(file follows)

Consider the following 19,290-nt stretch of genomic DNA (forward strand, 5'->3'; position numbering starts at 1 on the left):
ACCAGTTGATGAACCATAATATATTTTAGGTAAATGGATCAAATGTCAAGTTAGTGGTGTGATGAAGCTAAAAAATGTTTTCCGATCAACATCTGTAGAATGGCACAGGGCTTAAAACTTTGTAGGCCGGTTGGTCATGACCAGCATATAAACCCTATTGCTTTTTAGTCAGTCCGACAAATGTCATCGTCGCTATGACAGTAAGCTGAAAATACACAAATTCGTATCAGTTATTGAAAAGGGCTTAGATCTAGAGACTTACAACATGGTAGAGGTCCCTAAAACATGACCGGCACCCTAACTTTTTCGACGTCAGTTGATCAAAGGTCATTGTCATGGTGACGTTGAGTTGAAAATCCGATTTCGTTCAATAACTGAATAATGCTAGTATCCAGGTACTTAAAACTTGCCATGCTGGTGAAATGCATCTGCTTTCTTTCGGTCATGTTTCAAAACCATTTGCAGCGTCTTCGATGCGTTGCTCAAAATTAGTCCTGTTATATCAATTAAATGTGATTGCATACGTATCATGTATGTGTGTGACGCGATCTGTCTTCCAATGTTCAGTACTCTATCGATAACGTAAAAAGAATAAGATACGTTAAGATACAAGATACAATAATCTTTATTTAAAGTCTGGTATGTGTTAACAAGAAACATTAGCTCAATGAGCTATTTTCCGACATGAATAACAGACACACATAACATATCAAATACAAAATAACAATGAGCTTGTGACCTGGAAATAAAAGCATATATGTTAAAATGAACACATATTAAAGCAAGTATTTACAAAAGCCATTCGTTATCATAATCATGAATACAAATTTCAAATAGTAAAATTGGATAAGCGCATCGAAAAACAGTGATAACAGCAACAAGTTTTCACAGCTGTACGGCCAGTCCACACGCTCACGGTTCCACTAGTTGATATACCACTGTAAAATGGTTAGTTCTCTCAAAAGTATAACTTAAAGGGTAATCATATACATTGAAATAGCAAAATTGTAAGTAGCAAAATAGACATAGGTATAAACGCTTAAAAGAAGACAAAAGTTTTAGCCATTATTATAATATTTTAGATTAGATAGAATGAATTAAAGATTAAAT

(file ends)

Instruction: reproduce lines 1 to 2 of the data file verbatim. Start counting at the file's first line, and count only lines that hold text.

Consider the following 19,290-nt stretch of genomic DNA (forward strand, 5'->3'; position numbering starts at 1 on the left):
ACCAGTTGATGAACCATAATATATTTTAGGTAAATGGATCAAATGTCAAGTTAGTGGTGTGATGAAGCTAAAAAATGTTTTCCGATCAACATCTGTAGAATGGCACAGGGCTTAAAACTTTGTAGGCCGGTTGGTCATGACCAGCATATAAACCCTATTGCTTTTTAGTCAGTCCGACAAATGTCATCGTCGCTATGACAGTAAGCTGAAAATACACAAATTCGTATCAGTTATTGAAAAGGGCTTAGATCTAGAGACTTACAACATGGTAGAGGTCCCTAAAACATGACCGGCACCCTAACTTTTTCGACGTCAGTTGATCAAAGGTCATTGTCATGGTGACGTTGAGTTGAAAATCCGATTTCGTTCAATAACTGAATAATGCTAGTATCCAGGTACTTAAAACTTGCCATGCTGGTGAAATGCATCTGCTTTCTTTCGGTCATGTTTCAAAACCATTTGCAGCGTCTTCGATGCGTTGCTCAAAATTAGTCCTGTTATATCAATTAAATGTGATTGCATACGTATCATGTATGTGTGTGACGCGATCTGTCTTCCAATGTTCAGTACTCTATCGATAACGTAAAAAGAATAAGATACGTTAAGATACAAGATACAATAATCTTTATTTAAAGTCTGGTATGTGTTAACAAGAAACATTAGCTCAATGAGCTATTTTCCGACATGAATAACAGACACACATAACATATCAAATACAAAATAACAATGAGCTTGTGACCTGGAAATAAAAGCATATATGTTAAAATGAACACATATTAAAGCAAGTATTTACAAAAGCCATTCGTTATCATAATCATGAATACAAATTTCAAATAGTAAAATTGGATAAGCGCATCGAAAAACAGTGATAACAGCAACAAGTTTTCACAGCTGTACGGCCAGTCCACACGCTCACGGTTCCACTAGTTGATATACCACTGTAAAATGGTTAGTTCTCTCAAAAGTATAACTTAAAGGGTAATCATATACATTGAAATAGCAAAATTGTAAGTAGCAAAATAGACATAGGTATAAACGCTTAAAAGAAGACAAAAGTTTTAGCCATTATTATAATATTTTAGATTAGATAGAATGAATTAAAGATTAAAT